Petach 97 then makes a straightforward-enough point which is nevertheless profound. It contrasts the eternal realm which is situated in the world of Adam Kadmon with the lower worlds of Atzilut, Briah, and Assiyah, which comprise the realm that allows for our service to God and for Tikkun. He then underscores the fact that there’s nonetheless a bridge between the two realms: the Partzuf of Attik (which, if you’ll recall, has been our subject for the longest time).
The Petach states that from the world of Atzilut downwards to the worlds of Briah, Yetzirah and Assiyah everything follows the present world’s governing order, i.e., everything is subsumed to the factors of reward and punishment, right and wrong, free will and Divine determination, and the like. Things follow a specific cycle there until they eventually achieve perfect benevolence, i.e., until they achieve the utter perfection that will result in the full expression of Divine benevolence we’d spoken of as being the pinnacle of all of creation.
But from Attik upward which encompasses the most subtle realms, everything is and already functions as it will in eternity from the seventh millennium onward .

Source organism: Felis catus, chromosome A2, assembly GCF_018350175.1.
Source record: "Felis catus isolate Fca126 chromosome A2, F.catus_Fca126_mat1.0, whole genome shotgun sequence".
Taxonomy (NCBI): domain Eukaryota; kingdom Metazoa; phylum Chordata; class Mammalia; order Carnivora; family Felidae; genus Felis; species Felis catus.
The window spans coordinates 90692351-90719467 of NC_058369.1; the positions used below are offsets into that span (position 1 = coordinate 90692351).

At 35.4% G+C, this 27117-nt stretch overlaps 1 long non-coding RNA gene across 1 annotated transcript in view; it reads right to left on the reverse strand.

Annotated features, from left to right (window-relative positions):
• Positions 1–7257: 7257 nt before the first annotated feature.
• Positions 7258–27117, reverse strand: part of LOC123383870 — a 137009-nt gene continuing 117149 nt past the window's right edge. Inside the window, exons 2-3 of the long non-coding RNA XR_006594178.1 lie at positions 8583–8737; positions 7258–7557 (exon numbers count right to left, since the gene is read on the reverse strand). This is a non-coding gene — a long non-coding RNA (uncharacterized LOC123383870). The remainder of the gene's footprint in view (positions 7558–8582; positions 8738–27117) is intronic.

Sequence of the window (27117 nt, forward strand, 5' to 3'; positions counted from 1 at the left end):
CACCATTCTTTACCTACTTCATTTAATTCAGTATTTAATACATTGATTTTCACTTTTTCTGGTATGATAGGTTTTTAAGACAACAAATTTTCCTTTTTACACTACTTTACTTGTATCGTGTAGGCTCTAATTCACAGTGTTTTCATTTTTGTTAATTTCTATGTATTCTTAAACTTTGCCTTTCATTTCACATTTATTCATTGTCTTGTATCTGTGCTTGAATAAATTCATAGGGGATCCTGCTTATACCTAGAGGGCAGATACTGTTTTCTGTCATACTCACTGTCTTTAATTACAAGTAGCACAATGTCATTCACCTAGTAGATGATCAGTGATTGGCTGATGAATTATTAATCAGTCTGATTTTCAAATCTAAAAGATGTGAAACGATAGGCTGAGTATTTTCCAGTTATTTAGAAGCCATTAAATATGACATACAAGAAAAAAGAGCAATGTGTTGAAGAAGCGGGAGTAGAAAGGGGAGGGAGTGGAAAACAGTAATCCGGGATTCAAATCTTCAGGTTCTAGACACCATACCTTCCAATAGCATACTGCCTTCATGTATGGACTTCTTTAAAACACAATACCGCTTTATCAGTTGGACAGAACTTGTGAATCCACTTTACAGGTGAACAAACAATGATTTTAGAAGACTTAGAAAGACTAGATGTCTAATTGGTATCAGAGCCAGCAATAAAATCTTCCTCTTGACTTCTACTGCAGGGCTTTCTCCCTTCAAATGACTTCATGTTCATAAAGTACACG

Attik itself is the central byway between the two systems of governance, i.e., between reward and punishment and the like, and utter unalloyed Divine benevolence. Accordingly, it allows for things done here and now to affect eternity, Ramchal adds in his comments here.
But the world of Adam Kadmon, which sits atop both Atzilut and Attik and is of a whole other order, is comprised of the whole of existence and of all times. It has bearing on the names of MaH and BaN already spoken of and referred to in the next Petach.
 See Clallim Rishonim 9 and Clallei Chochmat HaEmet 10 for the chronology.
(c) 2016 Rabbi Yaakov Feldman
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